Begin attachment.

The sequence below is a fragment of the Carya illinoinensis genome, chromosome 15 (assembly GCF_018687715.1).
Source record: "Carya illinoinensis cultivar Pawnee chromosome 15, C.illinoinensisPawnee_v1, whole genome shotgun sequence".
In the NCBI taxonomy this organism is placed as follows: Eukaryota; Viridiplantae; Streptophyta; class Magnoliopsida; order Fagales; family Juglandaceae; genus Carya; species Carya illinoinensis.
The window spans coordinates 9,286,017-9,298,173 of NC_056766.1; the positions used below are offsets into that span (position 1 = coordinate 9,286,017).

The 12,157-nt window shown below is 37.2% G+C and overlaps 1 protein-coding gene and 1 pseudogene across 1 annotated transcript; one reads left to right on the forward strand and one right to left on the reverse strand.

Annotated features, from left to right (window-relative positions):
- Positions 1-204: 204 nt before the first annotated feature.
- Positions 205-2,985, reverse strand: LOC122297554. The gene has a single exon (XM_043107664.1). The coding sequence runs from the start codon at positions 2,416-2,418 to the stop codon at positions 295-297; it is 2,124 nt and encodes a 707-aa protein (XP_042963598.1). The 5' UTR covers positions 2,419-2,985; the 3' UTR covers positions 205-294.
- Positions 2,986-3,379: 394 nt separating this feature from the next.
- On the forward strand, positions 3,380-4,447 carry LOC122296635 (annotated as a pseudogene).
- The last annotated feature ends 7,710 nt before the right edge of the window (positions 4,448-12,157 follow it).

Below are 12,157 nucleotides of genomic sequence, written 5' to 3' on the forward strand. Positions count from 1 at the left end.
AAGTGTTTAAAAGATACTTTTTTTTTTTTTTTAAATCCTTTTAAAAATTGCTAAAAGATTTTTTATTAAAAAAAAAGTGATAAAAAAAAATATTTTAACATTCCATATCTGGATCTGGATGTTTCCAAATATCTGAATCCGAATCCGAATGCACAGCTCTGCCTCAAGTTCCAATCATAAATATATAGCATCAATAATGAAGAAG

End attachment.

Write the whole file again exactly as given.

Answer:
The sequence below is a fragment of the Carya illinoinensis genome, chromosome 15 (assembly GCF_018687715.1).
Source record: "Carya illinoinensis cultivar Pawnee chromosome 15, C.illinoinensisPawnee_v1, whole genome shotgun sequence".
In the NCBI taxonomy this organism is placed as follows: Eukaryota; Viridiplantae; Streptophyta; class Magnoliopsida; order Fagales; family Juglandaceae; genus Carya; species Carya illinoinensis.
The window spans coordinates 9,286,017-9,298,173 of NC_056766.1; the positions used below are offsets into that span (position 1 = coordinate 9,286,017).

The 12,157-nt window shown below is 37.2% G+C and overlaps 1 protein-coding gene and 1 pseudogene across 1 annotated transcript; one reads left to right on the forward strand and one right to left on the reverse strand.

Annotated features, from left to right (window-relative positions):
- Positions 1-204: 204 nt before the first annotated feature.
- Positions 205-2,985, reverse strand: LOC122297554. The gene has a single exon (XM_043107664.1). The coding sequence runs from the start codon at positions 2,416-2,418 to the stop codon at positions 295-297; it is 2,124 nt and encodes a 707-aa protein (XP_042963598.1). The 5' UTR covers positions 2,419-2,985; the 3' UTR covers positions 205-294.
- Positions 2,986-3,379: 394 nt separating this feature from the next.
- On the forward strand, positions 3,380-4,447 carry LOC122296635 (annotated as a pseudogene).
- The last annotated feature ends 7,710 nt before the right edge of the window (positions 4,448-12,157 follow it).

Below are 12,157 nucleotides of genomic sequence, written 5' to 3' on the forward strand. Positions count from 1 at the left end.
AAGTGTTTAAAAGATACTTTTTTTTTTTTTTTAAATCCTTTTAAAAATTGCTAAAAGATTTTTTATTAAAAAAAAAGTGATAAAAAAAAATATTTTAACATTCCATATCTGGATCTGGATGTTTCCAAATATCTGAATCCGAATCCGAATGCACAGCTCTGCCTCAAGTTCCAATCATAAATATATAGCATCAATAATGAAGAAG